Great feats of academia and detection!
September 12, 2015 3:44 AM   Subscribe

I'm looking for stories of clever academic detection.

I'd especially like stories which involve bringing together different disciplines to work something out (a great example is this story about how information from geology, Japanese seismological history, and Native American anthropology were brought together to date a great earthquake which took place before written historical records in the Pacific Northwest). But other lateral-thinking ways of working things out would be good too - for example, I once read about someone who'd worked out how to use lichen growth to date things by studying lichens on tombstones (ie you had a start date of when the object was placed there and therefore when lichen probably started to grow). Thanks!
posted by ontheradio to Science & Nature (14 answers total) 59 users marked this as a favorite
 
My first FPP for Metafilter! (Full disclosure: I've subsequently gotten to know the researcher)
posted by cnanderson at 4:30 AM on September 12, 2015 [1 favorite]


"The Day the Mesozoic Died" The discovery of how the dinosaurs went extinct is one of the most important biological discoveries of the 20th century, and it was made by geologists, a nuclear physicist, and some petroleum engineers.
posted by hydropsyche at 4:33 AM on September 12, 2015 [5 favorites]


Snow's famous tracking down of the source of a cholera outbreak in London in 1854 called on bringing together lots of disparate info, including the fact that local monks were not susceptible, as it turned out because they only drank beer. The investigation is generally taken to be a founding event for the science of epidemiology.
posted by biffa at 5:45 AM on September 12, 2015 [5 favorites]


The observation of the cosmic microwave background and its link to the big bang
posted by crocomancer at 6:20 AM on September 12, 2015 [1 favorite]


Janet Stephens' theory about how ornate Roman hairstyles were achieved probably qualifies.
posted by Pater Aletheias at 7:05 AM on September 12, 2015 [5 favorites]


Diagnosis of King George III's illnesses, and subsequent behaviours, using a mixture of analysis of hair samples and historical records.
posted by Jabberwocky at 7:53 AM on September 12, 2015 [1 favorite]


Elo ratings were created to rank chess players, but the system allows for all sorts of comparison-based analysis. The system was featured in the movie The Social Network as part of the genesis of Facebook.
posted by Cool Papa Bell at 8:49 AM on September 12, 2015


Snow's famous tracking down of the source of a cholera outbreak

this is a great story, and a great and highly readable book about it is Steven Johnson's The Ghost Map.

I haven't read this myself yet, but one of my friends is crazy about the book Scholar Adventures about just this sort of stuff in literary scholarship.
posted by Miko at 11:25 AM on September 12, 2015 [1 favorite]


Tracking climate change through the journals of Henry David Thoreau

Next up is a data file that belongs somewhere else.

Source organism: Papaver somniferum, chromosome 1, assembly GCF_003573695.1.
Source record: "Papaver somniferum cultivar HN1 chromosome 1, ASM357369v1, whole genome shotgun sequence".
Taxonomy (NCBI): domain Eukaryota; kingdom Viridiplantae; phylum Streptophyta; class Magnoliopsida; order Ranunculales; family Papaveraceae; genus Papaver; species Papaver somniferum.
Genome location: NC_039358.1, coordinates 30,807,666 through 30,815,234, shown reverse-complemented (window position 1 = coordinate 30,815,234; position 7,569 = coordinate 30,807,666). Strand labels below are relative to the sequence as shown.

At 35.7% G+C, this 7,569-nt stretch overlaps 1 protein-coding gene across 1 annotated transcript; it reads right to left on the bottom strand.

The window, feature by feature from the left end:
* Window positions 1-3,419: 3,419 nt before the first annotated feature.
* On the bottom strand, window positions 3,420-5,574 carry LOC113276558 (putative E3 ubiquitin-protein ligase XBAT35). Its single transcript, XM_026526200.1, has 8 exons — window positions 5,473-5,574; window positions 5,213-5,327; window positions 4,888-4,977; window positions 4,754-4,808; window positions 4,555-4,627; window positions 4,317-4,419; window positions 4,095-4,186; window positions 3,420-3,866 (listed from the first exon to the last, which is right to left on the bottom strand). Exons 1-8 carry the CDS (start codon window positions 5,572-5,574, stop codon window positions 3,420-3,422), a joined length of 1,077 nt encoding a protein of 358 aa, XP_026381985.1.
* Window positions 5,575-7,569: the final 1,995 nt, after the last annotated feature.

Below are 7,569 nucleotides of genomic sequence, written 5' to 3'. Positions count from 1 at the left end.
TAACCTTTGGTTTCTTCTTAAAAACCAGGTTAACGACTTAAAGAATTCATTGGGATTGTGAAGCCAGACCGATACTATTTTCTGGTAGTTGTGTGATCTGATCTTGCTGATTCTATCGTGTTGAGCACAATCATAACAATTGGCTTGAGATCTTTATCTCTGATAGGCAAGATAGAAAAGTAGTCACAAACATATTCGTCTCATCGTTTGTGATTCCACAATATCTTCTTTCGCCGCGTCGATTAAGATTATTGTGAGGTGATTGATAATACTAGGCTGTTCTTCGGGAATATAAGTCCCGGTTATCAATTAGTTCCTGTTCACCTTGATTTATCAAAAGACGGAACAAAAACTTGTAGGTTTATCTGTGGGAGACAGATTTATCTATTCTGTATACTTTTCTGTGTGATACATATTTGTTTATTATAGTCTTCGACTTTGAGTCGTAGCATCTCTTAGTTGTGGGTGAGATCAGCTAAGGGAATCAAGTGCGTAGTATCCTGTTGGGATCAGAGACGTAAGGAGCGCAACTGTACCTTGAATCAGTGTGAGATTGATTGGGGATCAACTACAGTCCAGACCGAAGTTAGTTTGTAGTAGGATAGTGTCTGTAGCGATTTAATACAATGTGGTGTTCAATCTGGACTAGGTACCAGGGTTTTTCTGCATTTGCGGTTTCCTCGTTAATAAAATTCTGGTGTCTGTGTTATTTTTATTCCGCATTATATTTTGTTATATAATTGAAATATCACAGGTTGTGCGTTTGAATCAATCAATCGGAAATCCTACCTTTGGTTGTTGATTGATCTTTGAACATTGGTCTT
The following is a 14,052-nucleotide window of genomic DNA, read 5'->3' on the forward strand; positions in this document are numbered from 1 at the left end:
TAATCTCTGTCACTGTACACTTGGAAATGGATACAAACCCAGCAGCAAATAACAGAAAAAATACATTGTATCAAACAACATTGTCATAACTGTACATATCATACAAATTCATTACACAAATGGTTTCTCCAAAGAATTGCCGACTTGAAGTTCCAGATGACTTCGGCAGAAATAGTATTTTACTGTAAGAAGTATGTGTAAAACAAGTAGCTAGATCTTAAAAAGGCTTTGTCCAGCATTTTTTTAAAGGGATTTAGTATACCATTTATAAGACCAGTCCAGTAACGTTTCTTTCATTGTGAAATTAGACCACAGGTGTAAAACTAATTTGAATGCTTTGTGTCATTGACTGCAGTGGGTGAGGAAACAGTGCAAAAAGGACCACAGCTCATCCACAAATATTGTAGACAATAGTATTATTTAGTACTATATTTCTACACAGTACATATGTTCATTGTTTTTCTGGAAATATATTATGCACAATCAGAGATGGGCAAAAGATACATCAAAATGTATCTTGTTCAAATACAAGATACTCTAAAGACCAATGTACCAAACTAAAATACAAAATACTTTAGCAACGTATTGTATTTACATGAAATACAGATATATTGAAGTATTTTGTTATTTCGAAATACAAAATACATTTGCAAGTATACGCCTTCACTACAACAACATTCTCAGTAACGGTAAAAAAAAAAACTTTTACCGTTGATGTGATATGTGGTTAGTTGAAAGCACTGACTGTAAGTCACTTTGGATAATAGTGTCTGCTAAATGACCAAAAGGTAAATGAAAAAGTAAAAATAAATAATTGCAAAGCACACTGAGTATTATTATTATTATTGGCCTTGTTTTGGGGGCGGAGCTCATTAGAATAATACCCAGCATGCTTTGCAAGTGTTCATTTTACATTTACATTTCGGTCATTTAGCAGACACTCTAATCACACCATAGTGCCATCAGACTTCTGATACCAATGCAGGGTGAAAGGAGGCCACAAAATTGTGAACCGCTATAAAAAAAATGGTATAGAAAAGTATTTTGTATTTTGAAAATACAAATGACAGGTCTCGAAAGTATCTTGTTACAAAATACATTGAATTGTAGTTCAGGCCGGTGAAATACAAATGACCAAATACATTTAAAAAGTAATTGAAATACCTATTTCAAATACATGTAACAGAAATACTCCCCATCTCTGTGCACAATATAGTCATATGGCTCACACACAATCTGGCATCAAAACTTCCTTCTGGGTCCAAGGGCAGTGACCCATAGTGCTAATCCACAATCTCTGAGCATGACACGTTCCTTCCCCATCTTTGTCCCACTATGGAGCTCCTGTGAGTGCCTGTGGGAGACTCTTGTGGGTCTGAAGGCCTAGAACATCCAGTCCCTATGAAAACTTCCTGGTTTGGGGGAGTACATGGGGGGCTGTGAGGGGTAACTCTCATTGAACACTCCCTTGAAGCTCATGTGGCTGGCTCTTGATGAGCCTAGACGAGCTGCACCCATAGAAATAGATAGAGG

posted by thetortoise at 12:54 PM on September 12, 2015


One could characterize how Kary Mullis helped invent/improve upon the PCR technique as "lateral thinking" - he was driving down the highway looking at the dashed lines while high on LSD. Please note, however, that like James Watson, he does not necessarily have the best post-Nobel reputation.
posted by cnanderson at 2:29 PM on September 12, 2015


I'm fond of this story, about how a British postgrad student with no academic background, an infamous mathematician, and a psychologist worked together to blow huge holes in one of the major tenets of positive psychology.
posted by ActionPopulated at 6:13 PM on September 12, 2015 [5 favorites]


Seconding Miko, the Scholar Adventurers is indeed a fun read, and has a memorable account of the discovery of James Boswell's papers and journals in the early twentieth century. You can get it freely in PDF form via the Ohio State University Press website.
posted by Sonny Jim at 7:41 AM on September 13, 2015


Here's a section from (philosopher of science ) Carl Hempel's description of how (obstetric surgeon) Ignaz Semmelweis worked out what was responsible for childbed fever. Hempel's description makes it sound like a feat of scientific detective work:

"Various psychological explanations were attempted. One of them noted that the First Division was so arranged that a priest bearing the last sacrament to a dying woman bad to pass through five wards before reaching the sickroom beyond: the appearance of the priest, preceded by an attendant ringing a bell, was held to have a terrifying and debilitating effect upon the patients in the wards and thus to make them more likely victims of childbed fever. In the Second Division, this adverse factor was absent, since the priest had direct access to the sickroom. Semmelweis decided to test this conjecture. He persuaded the priest to come by a roundabout route and without ringing of the bell, in order to reach the sick chamber silently and unobserved. But the mortality in the First Division did not decrease. "

The podcast Radiolab regularly includes stories of scientific detective work (you could look through posts on the blog / feed with the tag 'science' or 'experiment').
posted by Joeruckus at 10:04 AM on September 13, 2015


I'm really looking forward to reading all of these! Thanks!
posted by ontheradio at 2:35 PM on September 13, 2015


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